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Opinion: 'There are some unsolved murders which dominate the public consciousness'

Ralph Riegel on why he wrote about the murder of Sophie Toscan du Plantier in a new book.

Ralph Riegel

UNSOLVED MURDERS TEND to generate media headlines.

Usually, those headlines are focused on occasional Garda appeals for information, cold case reviews or even key anniversaries involving the crime or the victim as the years pass.

For the police, keeping an old, unsolved case firmly in the public mind is absolutely vital amid hopes it might generate a vital breakthrough and a critical piece of new information.

However, there are some unsolved murders which, irrespective of the passage of time, dominate not only media attention but the public consciousness itself.

The brutal killing of French film executive Sophie Toscan du Plantier
(39) at her holiday home in Toormore, west Cork on December 23, 1996 is one such case.

My decision to write my book, A Dream of Death, was spurred not just by a suggestion from Gill Books that the case warranted a fresh, detailed look but by my own realisation that, of the dozens of people who regularly asked me about Sophie Toscan du Plantier, very few had more than a passing knowledge of the events since that awful December evening of 1996 when she met such an horrific, cruel and violent death.

I believed a forensic, chronological analysis of events and major developments in the case both in Ireland and France over the past 23 years was merited.

High profile

It ranks as arguably Ireland’s highest-profile unsolved murder.

It also ranks as one of the worst in terms of the shocking level of violence involved.

The case remains unsolved despite two garda cold case reviews, innumerable appeals for information and one of the biggest garda manhunts in the history of the force.

There were also two major garda internal reviews into the case.

Uniquely in Irish law, the case also prompted a 10-year investigation by another European police force once it was realised there would not be a prosecution in Ireland.

Magistrate Patrick Gachon led that 10-year investigation in France which, ultimately, led in turn to a murder prosecution in Paris in May 2019 of British freelance journalist, poet, market stall operator, law student and bodhrán maker, Ian Bailey.

Bailey – who was tried by the French in absentia for the crime that occurred in west Cork – has consistently protested his innocence and claimed that attempts were made to frame him for what happened.

He claimed that being wrongly associated with the crime has effectively destroyed his life.

In his own words, he said he has been “bonfired” over the past 23 years and claimed he was found guilty in France before the Paris trial was even mounted.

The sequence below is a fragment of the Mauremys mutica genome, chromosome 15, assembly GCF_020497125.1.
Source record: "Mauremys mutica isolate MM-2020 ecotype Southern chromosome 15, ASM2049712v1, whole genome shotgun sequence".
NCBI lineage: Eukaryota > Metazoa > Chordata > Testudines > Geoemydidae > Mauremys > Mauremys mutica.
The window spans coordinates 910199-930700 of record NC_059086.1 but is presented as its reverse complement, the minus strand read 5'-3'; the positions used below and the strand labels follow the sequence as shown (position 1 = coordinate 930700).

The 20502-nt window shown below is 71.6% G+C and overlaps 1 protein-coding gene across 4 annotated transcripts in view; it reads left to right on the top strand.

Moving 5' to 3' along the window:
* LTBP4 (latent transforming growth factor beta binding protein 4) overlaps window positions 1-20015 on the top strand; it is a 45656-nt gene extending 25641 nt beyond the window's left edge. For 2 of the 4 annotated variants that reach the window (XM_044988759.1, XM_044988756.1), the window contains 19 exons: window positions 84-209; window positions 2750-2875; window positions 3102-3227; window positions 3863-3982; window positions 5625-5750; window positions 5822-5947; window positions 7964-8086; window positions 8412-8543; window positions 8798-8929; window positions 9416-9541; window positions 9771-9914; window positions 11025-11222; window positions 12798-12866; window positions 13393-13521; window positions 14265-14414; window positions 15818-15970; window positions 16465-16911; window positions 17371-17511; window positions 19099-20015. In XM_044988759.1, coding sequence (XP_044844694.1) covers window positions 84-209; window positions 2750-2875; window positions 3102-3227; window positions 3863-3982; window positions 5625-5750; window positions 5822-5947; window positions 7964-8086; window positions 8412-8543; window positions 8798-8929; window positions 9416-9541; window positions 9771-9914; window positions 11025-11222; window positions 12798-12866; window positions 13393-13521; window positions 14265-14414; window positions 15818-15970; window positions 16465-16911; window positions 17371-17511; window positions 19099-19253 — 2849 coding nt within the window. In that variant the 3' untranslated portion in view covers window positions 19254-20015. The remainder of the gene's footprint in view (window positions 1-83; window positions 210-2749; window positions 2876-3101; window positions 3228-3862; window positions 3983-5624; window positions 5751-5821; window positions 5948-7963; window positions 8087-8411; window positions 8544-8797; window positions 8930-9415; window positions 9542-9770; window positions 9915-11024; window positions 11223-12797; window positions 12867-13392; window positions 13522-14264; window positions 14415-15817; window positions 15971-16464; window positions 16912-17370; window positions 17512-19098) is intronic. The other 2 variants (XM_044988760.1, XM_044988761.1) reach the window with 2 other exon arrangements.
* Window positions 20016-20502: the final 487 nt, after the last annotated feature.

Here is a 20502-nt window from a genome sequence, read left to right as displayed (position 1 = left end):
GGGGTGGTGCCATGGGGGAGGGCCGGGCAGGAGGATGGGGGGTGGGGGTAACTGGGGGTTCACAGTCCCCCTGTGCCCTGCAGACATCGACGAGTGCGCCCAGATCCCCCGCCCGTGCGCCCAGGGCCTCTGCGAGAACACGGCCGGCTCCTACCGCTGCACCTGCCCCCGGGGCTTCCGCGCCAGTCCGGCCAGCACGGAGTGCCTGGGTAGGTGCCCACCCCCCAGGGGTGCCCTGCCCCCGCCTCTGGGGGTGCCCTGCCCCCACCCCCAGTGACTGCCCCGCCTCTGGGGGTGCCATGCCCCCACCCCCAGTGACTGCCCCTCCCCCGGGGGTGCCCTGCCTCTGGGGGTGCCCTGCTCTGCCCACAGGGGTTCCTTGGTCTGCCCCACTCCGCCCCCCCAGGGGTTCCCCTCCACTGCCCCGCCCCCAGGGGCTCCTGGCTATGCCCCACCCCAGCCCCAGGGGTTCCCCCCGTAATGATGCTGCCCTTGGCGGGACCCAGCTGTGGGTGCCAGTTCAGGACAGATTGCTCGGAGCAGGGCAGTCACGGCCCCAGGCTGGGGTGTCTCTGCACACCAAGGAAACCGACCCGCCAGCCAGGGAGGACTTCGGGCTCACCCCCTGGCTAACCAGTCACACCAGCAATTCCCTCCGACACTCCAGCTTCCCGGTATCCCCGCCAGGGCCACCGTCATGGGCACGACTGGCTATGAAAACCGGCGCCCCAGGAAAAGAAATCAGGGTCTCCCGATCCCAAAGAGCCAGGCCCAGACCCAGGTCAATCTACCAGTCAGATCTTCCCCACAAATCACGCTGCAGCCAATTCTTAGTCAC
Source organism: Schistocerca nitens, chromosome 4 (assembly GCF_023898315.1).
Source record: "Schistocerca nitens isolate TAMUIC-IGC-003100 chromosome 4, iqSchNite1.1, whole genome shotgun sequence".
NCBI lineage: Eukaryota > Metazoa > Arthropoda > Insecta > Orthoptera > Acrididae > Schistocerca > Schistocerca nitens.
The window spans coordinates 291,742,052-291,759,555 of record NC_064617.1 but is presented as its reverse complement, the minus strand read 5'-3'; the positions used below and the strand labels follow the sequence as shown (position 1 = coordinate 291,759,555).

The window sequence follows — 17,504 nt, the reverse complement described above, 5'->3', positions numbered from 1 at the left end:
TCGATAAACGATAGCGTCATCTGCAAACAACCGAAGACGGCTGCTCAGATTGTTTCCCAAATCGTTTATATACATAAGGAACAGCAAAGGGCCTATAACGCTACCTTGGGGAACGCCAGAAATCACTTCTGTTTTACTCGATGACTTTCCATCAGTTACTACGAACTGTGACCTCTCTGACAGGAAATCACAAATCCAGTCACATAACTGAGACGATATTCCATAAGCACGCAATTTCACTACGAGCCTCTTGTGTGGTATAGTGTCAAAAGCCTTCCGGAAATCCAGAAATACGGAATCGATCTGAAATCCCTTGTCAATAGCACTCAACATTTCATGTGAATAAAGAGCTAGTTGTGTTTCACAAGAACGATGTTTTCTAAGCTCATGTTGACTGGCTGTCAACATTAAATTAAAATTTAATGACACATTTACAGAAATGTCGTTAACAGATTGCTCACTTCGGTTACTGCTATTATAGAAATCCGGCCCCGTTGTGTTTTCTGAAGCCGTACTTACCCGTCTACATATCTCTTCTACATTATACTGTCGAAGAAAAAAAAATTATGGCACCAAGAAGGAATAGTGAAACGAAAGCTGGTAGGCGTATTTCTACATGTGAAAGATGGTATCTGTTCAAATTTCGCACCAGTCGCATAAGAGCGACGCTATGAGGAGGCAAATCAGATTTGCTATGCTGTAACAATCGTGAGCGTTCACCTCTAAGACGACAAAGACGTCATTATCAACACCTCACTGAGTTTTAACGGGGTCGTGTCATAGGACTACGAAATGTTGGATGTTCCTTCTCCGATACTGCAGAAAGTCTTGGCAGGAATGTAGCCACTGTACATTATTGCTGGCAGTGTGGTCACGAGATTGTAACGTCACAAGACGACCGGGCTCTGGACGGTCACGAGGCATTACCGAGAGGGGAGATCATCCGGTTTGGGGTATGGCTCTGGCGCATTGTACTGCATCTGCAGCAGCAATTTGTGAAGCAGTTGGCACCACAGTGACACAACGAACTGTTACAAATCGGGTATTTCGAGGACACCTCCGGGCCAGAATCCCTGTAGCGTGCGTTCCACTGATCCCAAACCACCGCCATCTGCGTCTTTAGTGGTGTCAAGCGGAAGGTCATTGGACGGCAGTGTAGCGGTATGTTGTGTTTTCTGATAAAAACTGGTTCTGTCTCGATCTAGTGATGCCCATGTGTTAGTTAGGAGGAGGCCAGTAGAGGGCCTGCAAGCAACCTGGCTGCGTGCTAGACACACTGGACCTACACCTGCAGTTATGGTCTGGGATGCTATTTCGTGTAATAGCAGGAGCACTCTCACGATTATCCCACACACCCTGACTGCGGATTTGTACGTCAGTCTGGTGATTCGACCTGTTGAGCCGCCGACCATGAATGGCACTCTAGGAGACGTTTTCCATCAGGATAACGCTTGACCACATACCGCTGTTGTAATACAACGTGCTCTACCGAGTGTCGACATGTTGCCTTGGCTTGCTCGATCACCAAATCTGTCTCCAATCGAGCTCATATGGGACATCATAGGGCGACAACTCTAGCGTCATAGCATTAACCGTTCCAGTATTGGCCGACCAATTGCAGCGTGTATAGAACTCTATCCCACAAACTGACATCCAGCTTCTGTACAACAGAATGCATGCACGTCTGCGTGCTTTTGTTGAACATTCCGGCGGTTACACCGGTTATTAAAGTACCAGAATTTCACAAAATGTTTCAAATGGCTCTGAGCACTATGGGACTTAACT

Twice since 2000 he has successfully fought extradition to France – and next month he will fight a third extradition bid from the French authorities in the High Court.

It is a testimony to how the murder of the French mother-of-one impacted on Ireland that today, with the 24th anniversary of the crime looming next December, the case is arguably generating more headlines now than in did after 1998.

Public interest

Public interest in the case is easy to understand.

Very few unsolved crimes have seen such precise details of the original murder case file enter the public domain as that of Sophie Toscan du Plantier.

That is largely down to a series of legal actions fought both in Ireland and France over the past 17 years.

In 2003, a libel action was taken by Bailey against eight Irish and UK newspapers.

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Then, in 2014/2015, he took a high-profile but ultimately unsuccessful High Court case for wrongful arrest against the State.

That was followed by a detailed complaint to the Garda Síochana Ombudsman Commission (GSOC) from Bailey about his treatment.

The week-long French murder trial took place in May 2019 and the poet has now flagged a European Court of Human Rights challenge over that prosecution.

All of which combined to bring an extraordinary level of detail about the original investigation – and particularly the problems it was beset by – into the public domain.

With a High Court extradition hearing due next month (July) – and most likely another Supreme Court review of the proposed extradition – there is no likelihood of the case drifting from the headlines anytime soon.

In addition, next January, Academy Award-nominated director Jim Sheridan and investigative journalist Donal MacIntyre hope to have their eagerly-awaited documentary on the case ready for the prestigious Sundance Film Festival in Utah.

An update is also planned to an Audible-podcast series on the case, called West Cork, which was originally launched in 2018.

The tragedy for the French family of Sophie Toscan du Plantier is that, despite all the headlines, there appears little prospect of their near 24-year wait for justice in Ireland for their beloved daughter ever ending.

A Dream of Death by Ralph Riegel is published by Gill Books, priced €16.99.

Comments are closed as related cases are due before the courts.

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Ralph Riegel

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